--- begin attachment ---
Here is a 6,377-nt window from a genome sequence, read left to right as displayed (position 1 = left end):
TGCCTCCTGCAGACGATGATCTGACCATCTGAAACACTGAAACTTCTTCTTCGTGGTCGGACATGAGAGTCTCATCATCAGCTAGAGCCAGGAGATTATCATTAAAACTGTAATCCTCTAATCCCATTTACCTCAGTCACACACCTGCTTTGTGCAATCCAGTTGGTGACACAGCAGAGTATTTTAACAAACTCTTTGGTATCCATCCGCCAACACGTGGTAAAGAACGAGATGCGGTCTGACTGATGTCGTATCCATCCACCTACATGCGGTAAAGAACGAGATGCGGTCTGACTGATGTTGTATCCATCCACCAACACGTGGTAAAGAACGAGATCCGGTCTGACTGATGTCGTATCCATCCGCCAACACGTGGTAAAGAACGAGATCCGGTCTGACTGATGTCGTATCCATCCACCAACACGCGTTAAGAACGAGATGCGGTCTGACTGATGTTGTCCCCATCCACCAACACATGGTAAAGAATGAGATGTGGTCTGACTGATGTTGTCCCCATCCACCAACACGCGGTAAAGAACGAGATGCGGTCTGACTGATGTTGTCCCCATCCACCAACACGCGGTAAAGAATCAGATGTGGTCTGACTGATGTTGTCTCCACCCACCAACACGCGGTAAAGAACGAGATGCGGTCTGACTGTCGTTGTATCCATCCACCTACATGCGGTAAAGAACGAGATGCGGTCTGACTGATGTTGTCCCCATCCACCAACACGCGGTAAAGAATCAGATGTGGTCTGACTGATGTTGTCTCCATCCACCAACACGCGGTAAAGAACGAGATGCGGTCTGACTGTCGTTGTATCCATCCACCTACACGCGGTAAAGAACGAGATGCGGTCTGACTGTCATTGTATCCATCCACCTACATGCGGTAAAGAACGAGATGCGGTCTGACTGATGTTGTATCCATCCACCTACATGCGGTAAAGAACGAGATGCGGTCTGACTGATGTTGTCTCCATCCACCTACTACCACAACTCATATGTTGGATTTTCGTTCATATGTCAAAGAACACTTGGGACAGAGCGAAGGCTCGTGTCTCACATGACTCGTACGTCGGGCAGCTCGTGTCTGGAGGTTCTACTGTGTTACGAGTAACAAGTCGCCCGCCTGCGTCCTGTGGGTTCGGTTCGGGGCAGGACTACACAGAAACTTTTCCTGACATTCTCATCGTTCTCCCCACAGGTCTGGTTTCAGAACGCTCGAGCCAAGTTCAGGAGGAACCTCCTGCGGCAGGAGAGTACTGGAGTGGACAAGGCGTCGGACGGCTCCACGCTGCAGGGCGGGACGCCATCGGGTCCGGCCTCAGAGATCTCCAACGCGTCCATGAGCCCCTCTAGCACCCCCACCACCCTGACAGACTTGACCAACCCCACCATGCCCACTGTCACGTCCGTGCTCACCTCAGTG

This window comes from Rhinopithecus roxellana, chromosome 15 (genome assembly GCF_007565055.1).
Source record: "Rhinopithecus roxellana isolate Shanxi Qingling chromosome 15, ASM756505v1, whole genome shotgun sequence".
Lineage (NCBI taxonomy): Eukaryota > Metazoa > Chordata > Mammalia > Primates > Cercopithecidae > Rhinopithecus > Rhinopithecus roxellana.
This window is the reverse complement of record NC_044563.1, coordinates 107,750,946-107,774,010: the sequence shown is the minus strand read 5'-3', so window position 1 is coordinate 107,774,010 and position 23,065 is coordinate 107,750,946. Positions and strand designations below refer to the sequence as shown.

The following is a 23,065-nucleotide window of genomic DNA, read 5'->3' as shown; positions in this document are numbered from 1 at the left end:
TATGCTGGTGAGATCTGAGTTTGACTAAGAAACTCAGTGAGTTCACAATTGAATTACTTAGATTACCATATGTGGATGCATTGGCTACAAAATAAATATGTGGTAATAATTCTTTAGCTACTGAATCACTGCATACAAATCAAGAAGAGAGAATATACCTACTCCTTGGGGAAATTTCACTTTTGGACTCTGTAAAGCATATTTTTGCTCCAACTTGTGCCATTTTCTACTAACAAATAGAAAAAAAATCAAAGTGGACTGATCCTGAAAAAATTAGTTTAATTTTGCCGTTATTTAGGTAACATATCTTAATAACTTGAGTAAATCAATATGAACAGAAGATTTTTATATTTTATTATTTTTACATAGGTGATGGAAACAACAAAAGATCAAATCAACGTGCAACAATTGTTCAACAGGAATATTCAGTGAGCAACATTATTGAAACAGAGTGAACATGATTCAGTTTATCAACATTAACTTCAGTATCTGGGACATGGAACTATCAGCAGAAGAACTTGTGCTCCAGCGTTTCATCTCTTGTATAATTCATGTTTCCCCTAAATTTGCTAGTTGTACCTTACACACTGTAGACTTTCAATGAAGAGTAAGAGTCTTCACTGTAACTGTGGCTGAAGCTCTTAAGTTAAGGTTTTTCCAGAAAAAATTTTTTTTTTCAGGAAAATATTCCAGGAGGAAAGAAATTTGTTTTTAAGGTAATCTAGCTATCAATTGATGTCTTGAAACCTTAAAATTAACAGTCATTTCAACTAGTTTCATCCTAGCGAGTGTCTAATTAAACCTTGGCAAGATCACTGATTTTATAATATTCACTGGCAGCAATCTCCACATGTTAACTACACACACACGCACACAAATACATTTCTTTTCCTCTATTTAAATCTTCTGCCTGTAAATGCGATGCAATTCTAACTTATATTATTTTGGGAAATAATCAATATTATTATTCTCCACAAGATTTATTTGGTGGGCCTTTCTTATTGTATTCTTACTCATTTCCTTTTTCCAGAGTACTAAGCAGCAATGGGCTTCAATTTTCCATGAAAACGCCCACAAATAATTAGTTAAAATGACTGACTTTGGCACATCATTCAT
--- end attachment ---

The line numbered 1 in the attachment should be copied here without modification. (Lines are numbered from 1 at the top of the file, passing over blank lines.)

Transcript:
Here is a 6,377-nt window from a genome sequence, read left to right as displayed (position 1 = left end):